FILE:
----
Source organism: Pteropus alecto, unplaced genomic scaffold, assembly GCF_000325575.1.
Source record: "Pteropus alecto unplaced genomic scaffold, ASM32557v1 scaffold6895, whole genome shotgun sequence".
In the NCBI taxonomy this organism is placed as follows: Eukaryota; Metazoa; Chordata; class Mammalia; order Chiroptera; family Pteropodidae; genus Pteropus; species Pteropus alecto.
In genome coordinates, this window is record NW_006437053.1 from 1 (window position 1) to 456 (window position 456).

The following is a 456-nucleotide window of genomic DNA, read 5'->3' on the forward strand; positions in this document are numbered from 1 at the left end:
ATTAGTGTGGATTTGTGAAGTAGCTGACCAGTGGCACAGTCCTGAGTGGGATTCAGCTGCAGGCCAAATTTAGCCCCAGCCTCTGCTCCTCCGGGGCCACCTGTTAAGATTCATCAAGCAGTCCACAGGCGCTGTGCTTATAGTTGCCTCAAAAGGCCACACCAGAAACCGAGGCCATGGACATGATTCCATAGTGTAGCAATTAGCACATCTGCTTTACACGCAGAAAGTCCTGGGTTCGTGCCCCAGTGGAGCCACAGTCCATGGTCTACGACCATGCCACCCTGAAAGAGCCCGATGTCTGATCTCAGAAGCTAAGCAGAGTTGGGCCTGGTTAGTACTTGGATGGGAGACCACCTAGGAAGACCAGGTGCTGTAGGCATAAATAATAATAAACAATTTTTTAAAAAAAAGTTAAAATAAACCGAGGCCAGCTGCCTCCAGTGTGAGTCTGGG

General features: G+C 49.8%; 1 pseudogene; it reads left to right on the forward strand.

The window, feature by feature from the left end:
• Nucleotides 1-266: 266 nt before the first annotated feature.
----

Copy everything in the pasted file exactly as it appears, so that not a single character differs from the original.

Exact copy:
Source organism: Pteropus alecto, unplaced genomic scaffold, assembly GCF_000325575.1.
Source record: "Pteropus alecto unplaced genomic scaffold, ASM32557v1 scaffold6895, whole genome shotgun sequence".
In the NCBI taxonomy this organism is placed as follows: Eukaryota; Metazoa; Chordata; class Mammalia; order Chiroptera; family Pteropodidae; genus Pteropus; species Pteropus alecto.
In genome coordinates, this window is record NW_006437053.1 from 1 (window position 1) to 456 (window position 456).

The following is a 456-nucleotide window of genomic DNA, read 5'->3' on the forward strand; positions in this document are numbered from 1 at the left end:
ATTAGTGTGGATTTGTGAAGTAGCTGACCAGTGGCACAGTCCTGAGTGGGATTCAGCTGCAGGCCAAATTTAGCCCCAGCCTCTGCTCCTCCGGGGCCACCTGTTAAGATTCATCAAGCAGTCCACAGGCGCTGTGCTTATAGTTGCCTCAAAAGGCCACACCAGAAACCGAGGCCATGGACATGATTCCATAGTGTAGCAATTAGCACATCTGCTTTACACGCAGAAAGTCCTGGGTTCGTGCCCCAGTGGAGCCACAGTCCATGGTCTACGACCATGCCACCCTGAAAGAGCCCGATGTCTGATCTCAGAAGCTAAGCAGAGTTGGGCCTGGTTAGTACTTGGATGGGAGACCACCTAGGAAGACCAGGTGCTGTAGGCATAAATAATAATAAACAATTTTTTAAAAAAAAGTTAAAATAAACCGAGGCCAGCTGCCTCCAGTGTGAGTCTGGG

General features: G+C 49.8%; 1 pseudogene; it reads left to right on the forward strand.

The window, feature by feature from the left end:
• Nucleotides 1-266: 266 nt before the first annotated feature.